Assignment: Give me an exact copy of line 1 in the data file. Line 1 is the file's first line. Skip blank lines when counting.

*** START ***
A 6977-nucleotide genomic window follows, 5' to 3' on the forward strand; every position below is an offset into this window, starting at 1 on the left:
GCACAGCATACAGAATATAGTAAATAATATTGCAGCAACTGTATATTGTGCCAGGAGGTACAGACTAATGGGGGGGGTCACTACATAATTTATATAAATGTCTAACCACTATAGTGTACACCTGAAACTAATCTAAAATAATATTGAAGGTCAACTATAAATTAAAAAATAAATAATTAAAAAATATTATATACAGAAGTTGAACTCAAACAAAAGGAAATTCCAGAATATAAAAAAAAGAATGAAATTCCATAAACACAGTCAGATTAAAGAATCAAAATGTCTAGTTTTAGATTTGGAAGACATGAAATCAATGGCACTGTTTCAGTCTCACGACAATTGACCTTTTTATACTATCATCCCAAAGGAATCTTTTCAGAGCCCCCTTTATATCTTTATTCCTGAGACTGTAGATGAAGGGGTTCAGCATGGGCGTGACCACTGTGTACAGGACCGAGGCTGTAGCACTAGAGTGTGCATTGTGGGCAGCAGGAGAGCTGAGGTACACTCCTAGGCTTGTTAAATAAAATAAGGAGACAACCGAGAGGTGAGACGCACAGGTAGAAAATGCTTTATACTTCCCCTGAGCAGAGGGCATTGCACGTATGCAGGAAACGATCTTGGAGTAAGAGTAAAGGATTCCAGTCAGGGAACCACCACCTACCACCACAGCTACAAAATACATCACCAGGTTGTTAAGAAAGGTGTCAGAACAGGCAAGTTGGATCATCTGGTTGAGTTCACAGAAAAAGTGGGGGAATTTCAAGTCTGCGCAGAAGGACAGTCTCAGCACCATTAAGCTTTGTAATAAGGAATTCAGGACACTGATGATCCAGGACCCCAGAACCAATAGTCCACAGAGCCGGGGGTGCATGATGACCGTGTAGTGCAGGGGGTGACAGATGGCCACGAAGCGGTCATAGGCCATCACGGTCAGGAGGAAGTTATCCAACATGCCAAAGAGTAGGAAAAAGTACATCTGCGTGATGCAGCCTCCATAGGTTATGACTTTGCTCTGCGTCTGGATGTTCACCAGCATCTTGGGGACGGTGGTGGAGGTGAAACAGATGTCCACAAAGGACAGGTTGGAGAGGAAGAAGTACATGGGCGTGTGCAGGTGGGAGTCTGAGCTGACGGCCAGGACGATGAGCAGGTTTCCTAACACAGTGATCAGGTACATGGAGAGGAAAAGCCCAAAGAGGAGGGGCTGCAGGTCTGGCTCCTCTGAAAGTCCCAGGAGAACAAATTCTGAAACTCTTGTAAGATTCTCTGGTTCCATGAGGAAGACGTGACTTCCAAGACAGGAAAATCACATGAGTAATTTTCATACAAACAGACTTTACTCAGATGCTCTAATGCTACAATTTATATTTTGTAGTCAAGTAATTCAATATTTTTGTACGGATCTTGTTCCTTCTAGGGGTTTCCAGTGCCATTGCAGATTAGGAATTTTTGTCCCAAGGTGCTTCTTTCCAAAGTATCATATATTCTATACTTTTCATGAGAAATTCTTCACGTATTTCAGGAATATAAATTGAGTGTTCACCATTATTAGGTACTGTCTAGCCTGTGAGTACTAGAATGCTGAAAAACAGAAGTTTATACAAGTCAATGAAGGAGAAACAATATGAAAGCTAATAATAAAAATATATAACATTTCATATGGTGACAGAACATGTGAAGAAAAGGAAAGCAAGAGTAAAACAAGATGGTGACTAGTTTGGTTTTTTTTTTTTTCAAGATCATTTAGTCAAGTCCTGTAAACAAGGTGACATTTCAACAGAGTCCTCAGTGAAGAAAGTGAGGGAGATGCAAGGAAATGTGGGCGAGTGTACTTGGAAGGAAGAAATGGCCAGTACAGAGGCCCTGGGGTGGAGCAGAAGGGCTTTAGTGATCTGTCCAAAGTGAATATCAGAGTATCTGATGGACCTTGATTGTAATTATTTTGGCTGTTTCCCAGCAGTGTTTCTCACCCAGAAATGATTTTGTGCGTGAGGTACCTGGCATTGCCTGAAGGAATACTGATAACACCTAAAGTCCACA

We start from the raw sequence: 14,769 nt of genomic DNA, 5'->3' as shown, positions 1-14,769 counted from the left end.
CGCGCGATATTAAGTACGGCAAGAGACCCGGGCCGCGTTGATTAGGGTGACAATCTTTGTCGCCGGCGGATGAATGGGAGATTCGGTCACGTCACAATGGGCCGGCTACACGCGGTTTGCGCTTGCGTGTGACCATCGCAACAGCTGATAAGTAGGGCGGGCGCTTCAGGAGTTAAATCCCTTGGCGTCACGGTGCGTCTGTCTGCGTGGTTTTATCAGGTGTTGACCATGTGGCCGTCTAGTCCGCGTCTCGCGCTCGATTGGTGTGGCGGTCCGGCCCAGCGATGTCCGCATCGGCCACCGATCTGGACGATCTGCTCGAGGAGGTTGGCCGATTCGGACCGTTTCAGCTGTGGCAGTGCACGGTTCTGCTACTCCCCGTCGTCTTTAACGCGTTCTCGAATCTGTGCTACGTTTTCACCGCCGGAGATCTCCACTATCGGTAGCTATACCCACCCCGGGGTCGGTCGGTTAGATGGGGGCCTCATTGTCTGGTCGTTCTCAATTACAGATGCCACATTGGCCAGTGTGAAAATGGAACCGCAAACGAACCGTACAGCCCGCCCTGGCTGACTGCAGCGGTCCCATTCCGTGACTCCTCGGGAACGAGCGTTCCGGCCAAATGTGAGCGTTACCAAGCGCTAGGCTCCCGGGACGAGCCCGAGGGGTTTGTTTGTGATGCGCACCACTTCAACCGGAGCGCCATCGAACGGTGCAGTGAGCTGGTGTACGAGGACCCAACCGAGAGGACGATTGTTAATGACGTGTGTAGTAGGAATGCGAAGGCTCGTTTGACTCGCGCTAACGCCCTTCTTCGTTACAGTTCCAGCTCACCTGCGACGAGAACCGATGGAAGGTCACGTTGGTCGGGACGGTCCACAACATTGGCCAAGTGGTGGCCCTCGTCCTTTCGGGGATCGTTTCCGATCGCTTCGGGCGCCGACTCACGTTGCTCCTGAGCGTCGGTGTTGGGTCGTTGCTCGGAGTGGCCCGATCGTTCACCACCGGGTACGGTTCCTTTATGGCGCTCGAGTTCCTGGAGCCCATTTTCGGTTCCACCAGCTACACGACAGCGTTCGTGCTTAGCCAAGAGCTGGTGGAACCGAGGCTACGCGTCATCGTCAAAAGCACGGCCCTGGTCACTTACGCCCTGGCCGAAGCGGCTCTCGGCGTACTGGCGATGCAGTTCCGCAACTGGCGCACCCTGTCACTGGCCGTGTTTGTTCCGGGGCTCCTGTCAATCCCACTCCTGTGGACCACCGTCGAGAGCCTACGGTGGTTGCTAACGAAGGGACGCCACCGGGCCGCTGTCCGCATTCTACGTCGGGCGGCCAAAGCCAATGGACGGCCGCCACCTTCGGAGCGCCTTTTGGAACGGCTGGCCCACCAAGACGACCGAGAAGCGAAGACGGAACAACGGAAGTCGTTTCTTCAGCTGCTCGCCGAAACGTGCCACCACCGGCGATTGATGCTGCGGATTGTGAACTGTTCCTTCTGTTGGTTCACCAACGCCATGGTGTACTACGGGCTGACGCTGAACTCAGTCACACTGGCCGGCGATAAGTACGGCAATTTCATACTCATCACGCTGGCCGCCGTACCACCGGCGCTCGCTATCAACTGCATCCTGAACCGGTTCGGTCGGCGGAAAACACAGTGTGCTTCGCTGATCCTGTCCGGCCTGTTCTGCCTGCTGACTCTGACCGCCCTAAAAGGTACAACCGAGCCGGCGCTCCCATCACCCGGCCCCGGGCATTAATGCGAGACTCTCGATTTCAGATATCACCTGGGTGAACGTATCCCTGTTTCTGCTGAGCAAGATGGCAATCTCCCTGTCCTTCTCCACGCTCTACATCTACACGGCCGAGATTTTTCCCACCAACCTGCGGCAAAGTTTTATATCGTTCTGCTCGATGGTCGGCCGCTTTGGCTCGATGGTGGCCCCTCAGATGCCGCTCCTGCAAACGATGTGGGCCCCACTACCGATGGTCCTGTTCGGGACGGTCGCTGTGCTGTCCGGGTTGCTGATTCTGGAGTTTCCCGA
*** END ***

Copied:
A 6977-nucleotide genomic window follows, 5' to 3' on the forward strand; every position below is an offset into this window, starting at 1 on the left: